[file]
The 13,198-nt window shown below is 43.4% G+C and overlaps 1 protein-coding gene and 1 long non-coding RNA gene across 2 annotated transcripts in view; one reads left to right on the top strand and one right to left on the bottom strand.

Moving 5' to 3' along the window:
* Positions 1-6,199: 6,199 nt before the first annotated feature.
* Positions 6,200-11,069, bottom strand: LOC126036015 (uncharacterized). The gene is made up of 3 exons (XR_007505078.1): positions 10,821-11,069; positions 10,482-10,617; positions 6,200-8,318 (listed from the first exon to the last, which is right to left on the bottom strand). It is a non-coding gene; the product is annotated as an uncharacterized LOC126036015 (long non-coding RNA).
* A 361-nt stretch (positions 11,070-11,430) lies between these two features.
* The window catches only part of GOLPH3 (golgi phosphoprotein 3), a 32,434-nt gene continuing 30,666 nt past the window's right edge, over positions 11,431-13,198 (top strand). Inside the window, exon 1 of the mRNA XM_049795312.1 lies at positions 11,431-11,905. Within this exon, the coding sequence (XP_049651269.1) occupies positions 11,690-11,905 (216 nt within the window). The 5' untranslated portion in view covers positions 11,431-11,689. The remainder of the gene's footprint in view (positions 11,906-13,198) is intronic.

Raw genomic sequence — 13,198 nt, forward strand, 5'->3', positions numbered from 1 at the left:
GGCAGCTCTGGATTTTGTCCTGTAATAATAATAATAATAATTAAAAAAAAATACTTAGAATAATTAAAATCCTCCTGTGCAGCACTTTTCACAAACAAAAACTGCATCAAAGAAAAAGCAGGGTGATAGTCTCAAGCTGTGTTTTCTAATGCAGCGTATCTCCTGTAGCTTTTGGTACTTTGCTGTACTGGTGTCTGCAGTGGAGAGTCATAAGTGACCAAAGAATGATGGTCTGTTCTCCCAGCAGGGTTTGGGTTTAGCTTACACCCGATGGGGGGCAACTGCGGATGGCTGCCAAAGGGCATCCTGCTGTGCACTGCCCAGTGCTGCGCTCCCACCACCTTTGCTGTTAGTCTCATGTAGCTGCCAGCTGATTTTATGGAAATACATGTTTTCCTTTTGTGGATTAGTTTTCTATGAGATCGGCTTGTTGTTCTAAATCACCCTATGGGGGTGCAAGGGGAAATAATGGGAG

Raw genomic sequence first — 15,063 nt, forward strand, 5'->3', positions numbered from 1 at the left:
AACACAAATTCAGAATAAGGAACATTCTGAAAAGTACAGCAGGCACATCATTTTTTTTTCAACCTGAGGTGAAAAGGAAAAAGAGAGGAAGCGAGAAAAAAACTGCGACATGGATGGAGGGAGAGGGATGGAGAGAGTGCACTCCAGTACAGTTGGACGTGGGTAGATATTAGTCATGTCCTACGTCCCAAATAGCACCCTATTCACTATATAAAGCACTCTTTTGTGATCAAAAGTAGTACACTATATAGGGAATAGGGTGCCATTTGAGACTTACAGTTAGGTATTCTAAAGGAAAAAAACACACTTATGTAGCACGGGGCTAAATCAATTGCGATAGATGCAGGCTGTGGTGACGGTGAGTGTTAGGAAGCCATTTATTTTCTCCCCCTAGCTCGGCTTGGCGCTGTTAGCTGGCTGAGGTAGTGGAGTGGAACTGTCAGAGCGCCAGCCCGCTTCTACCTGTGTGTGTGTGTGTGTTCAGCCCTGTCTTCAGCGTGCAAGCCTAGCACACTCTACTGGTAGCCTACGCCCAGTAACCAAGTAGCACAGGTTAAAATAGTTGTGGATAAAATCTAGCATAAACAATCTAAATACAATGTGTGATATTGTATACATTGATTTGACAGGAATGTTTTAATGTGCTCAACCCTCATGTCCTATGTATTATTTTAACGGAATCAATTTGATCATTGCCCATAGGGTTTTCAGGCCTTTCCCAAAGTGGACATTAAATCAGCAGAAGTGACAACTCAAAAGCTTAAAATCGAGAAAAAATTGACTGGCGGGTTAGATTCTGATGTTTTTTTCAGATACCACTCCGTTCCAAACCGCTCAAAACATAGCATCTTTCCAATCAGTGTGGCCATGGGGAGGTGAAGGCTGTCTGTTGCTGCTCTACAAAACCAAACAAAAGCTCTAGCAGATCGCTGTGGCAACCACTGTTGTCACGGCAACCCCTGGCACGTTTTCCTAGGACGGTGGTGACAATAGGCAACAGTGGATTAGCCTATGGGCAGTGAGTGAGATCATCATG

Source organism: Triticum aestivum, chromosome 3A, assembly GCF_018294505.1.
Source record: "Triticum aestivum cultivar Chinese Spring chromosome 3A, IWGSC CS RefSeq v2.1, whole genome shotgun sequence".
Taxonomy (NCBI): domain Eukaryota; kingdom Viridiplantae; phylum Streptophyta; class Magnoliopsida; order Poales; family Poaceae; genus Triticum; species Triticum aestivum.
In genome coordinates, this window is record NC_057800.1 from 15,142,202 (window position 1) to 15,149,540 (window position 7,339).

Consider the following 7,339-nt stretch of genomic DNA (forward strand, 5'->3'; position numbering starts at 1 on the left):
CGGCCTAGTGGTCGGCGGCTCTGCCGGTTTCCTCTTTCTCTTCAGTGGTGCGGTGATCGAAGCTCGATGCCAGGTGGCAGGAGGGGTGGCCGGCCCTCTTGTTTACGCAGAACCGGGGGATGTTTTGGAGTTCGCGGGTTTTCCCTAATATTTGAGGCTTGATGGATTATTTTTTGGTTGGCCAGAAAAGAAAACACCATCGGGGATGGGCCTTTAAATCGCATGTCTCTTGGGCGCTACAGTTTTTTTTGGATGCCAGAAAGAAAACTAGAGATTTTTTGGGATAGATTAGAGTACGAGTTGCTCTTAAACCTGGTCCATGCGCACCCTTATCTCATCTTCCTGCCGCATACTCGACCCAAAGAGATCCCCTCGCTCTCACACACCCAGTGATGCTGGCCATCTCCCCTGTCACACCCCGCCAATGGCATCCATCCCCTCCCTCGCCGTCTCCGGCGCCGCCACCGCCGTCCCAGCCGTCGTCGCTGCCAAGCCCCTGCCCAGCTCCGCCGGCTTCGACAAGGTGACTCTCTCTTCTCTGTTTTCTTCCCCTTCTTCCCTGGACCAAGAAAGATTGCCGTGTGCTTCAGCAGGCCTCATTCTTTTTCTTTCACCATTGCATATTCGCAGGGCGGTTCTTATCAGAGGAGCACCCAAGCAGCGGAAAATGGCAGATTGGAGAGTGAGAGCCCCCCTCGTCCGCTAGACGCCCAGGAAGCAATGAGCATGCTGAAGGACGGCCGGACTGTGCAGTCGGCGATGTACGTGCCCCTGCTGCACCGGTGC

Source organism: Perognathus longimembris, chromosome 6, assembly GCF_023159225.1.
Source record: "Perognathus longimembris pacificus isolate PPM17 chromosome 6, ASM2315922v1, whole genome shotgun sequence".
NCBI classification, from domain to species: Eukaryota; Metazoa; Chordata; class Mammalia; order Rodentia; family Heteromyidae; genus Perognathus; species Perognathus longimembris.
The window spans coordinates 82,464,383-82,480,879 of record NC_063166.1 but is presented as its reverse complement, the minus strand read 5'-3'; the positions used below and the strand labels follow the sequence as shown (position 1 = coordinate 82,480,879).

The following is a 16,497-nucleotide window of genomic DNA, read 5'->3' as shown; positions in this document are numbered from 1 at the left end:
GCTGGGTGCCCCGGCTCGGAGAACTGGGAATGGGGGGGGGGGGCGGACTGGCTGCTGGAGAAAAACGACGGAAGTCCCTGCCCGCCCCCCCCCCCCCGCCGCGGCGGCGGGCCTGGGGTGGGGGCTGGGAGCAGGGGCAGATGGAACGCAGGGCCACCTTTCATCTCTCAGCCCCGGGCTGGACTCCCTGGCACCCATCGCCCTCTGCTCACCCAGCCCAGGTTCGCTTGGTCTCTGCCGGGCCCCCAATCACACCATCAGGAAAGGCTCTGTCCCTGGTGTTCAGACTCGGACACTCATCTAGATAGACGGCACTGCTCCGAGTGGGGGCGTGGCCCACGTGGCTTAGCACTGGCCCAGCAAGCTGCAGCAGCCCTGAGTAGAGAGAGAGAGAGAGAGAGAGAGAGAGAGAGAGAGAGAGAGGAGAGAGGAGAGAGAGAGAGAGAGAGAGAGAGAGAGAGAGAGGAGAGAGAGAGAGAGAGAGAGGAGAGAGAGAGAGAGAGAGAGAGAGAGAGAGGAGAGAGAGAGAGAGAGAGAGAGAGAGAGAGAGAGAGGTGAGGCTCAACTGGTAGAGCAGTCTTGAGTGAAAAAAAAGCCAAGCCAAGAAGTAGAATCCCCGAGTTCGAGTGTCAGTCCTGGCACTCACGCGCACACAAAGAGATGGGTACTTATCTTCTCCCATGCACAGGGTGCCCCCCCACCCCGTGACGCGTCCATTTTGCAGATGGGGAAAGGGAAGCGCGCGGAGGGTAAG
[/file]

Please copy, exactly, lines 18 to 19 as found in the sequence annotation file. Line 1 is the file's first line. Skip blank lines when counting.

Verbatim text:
Source record: "Perognathus longimembris pacificus isolate PPM17 chromosome 6, ASM2315922v1, whole genome shotgun sequence".
NCBI classification, from domain to species: Eukaryota; Metazoa; Chordata; class Mammalia; order Rodentia; family Heteromyidae; genus Perognathus; species Perognathus longimembris.